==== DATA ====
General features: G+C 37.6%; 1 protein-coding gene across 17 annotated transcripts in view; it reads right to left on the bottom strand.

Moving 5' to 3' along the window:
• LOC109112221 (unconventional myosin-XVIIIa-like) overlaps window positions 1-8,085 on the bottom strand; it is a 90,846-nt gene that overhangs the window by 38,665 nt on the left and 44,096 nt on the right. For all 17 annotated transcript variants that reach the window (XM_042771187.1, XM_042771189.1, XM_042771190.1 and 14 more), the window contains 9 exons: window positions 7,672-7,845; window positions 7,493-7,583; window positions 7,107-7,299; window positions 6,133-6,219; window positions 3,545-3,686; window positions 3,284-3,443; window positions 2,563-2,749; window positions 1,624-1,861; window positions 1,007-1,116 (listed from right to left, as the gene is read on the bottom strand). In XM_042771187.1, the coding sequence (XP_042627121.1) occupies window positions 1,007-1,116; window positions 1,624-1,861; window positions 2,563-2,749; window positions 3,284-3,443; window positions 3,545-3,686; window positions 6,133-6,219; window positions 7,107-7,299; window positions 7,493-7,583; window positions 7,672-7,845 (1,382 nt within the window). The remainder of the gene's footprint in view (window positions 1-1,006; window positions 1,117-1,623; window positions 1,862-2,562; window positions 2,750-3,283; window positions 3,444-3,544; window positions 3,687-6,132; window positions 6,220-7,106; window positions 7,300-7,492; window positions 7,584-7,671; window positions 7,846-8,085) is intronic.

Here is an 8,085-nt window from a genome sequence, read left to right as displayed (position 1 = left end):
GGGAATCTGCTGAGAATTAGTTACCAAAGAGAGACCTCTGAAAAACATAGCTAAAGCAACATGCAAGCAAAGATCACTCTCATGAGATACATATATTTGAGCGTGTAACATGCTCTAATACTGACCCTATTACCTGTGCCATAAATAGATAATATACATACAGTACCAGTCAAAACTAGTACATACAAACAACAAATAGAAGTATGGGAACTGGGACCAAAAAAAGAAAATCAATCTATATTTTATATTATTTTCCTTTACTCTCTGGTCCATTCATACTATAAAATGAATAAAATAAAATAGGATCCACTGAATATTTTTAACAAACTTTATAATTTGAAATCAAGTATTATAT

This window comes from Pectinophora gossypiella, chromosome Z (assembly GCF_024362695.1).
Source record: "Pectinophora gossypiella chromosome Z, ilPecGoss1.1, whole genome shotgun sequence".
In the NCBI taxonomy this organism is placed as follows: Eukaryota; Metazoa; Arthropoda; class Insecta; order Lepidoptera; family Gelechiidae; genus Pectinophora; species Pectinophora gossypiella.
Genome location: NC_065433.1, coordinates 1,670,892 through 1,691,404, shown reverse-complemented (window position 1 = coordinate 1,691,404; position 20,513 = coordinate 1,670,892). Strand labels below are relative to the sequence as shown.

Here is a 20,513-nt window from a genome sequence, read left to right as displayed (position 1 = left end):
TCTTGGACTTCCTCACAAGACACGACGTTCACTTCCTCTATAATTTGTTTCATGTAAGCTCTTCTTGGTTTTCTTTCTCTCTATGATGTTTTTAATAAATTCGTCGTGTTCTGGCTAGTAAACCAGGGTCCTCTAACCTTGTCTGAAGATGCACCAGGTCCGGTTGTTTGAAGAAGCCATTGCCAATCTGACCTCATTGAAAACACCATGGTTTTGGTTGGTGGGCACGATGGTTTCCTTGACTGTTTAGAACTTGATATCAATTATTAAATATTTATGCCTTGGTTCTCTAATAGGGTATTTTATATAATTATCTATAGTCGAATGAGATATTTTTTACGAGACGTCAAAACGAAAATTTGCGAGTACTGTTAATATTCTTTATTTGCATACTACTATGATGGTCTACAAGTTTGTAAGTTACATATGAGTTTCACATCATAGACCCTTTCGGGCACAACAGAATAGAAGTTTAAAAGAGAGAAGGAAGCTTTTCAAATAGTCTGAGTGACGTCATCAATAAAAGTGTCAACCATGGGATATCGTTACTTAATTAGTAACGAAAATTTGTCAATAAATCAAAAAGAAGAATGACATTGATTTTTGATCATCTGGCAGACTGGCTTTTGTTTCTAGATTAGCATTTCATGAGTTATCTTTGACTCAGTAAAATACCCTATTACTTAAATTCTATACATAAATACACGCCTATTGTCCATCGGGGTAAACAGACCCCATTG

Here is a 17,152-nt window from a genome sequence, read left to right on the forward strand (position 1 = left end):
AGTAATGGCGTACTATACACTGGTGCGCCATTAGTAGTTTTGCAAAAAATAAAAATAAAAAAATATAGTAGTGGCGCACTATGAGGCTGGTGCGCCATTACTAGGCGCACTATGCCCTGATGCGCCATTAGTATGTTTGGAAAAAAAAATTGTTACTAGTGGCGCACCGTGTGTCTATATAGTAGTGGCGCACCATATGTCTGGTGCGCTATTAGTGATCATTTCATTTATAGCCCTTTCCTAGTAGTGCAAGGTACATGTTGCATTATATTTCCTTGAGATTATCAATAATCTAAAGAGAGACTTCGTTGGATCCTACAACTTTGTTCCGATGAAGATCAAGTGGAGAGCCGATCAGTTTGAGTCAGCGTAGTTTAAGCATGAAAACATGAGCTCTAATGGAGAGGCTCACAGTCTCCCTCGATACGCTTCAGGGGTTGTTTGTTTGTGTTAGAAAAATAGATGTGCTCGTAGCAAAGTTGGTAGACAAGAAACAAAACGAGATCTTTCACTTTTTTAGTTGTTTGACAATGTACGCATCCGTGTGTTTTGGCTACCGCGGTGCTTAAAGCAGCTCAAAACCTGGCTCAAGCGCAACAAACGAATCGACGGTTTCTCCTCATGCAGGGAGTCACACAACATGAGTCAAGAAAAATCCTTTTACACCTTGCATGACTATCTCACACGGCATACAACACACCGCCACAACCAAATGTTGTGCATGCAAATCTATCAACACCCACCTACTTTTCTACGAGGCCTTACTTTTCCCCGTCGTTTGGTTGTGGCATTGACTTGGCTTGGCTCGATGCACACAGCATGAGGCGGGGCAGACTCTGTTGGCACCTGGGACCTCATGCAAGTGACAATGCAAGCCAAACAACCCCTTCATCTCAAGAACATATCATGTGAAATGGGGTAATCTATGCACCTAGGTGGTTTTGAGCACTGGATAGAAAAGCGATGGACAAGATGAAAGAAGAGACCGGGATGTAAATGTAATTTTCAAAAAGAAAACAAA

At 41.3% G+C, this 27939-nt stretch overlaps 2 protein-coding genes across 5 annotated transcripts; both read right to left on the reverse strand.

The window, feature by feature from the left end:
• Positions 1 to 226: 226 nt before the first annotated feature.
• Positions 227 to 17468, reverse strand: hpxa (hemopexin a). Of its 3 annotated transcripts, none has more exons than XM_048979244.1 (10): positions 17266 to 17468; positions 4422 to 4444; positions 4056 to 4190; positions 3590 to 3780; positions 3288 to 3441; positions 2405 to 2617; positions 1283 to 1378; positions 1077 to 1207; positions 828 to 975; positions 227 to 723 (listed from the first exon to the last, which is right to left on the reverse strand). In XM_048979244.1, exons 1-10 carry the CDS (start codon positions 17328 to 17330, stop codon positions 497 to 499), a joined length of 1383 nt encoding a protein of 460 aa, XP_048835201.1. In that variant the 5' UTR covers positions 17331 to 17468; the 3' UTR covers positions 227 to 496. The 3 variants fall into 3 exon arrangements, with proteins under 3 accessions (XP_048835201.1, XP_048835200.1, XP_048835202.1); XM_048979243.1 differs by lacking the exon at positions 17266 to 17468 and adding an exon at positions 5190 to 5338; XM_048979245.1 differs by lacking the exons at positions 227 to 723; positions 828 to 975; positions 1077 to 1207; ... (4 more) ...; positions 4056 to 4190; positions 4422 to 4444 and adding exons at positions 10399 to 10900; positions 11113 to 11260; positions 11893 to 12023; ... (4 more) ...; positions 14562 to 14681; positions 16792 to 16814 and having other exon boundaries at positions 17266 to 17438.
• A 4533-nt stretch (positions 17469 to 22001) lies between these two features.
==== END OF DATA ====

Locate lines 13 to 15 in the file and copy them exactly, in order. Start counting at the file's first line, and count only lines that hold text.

AGTAATGGCGTACTATACACTGGTGCGCCATTAGTAGTTTTGCAAAAAATAAAAATAAAAAAATATAGTAGTGGCGCACTATGAGGCTGGTGCGCCATTACTAGGCGCACTATGCCCTGATGCGCCATTAGTATGTTTGGAAAAAAAAATTGTTACTAGTGGCGCACCGTGTGTCTATATAGTAGTGGCGCACCATATGTCTGGTGCGCTATTAGTGATCATTTCATTTATAGCCCTTTCCTAGTAGTGCAAGGTACATGTTGCATTATATTTCCTTGAGATTATCAATAATCTAAAGAGAGACTTCGTTGGATCCTACAACTTTGTTCCGATGAAGATCAAGTGGAGAGCCGATCAGTTTGAGTCAGCGTAGTTTAAGCATGAAAACATGAGCTCTAATGGAGAGGCTCACAGTCTCCCTCGATACGCTTCAGGGGTTGTTTGTTTGTGTTAGAAAAATAGATGTGCTCGTAGCAAAGTTGGTAGACAAGAAACAAAACGAGATCTTTCACTTTTTTAGTTGTTTGACAATGTACGCATCCGTGTGTTTTGGCTACCGCGGTGCTTAAAGCAGCTCAAAACCTGGCTCAAGCGCAACAAACGAATCGACGGTTTCTCCTCATGCAGGGAGTCACACAACATGAGTCAAGAAAAATCCTTTTACACCTTGCATGACTATCTCACACGGCATACAACACACCGCCACAACCAAATGTTGTGCATGCAAATCTATCAACACCCACCTACTTTTCTACGAGGCCTTACTTTTCCCCGTCGTTTGGTTGTGGCATTGACTTGGCTTGGCTCGATGCACACAGCATGAGGCGGGGCAGACTCTGTTGGCACCTGGGACCTCATGCAAGTGACAATGCAAGCCAAACAACCCCTTCATCTCAAGAACATATCATGTGAAATGGGGTAATCTATGCACCTAGGTGGTTTTGAGCACTGGATAGAAAAGCGATGGACAAGATGAAAGAAGAGACCGGGATGTAAATGTAATTTTCAAAAAGAAAACAAA

At 41.3% G+C, this 27939-nt stretch overlaps 2 protein-coding genes across 5 annotated transcripts; both read right to left on the reverse strand.

The window, feature by feature from the left end: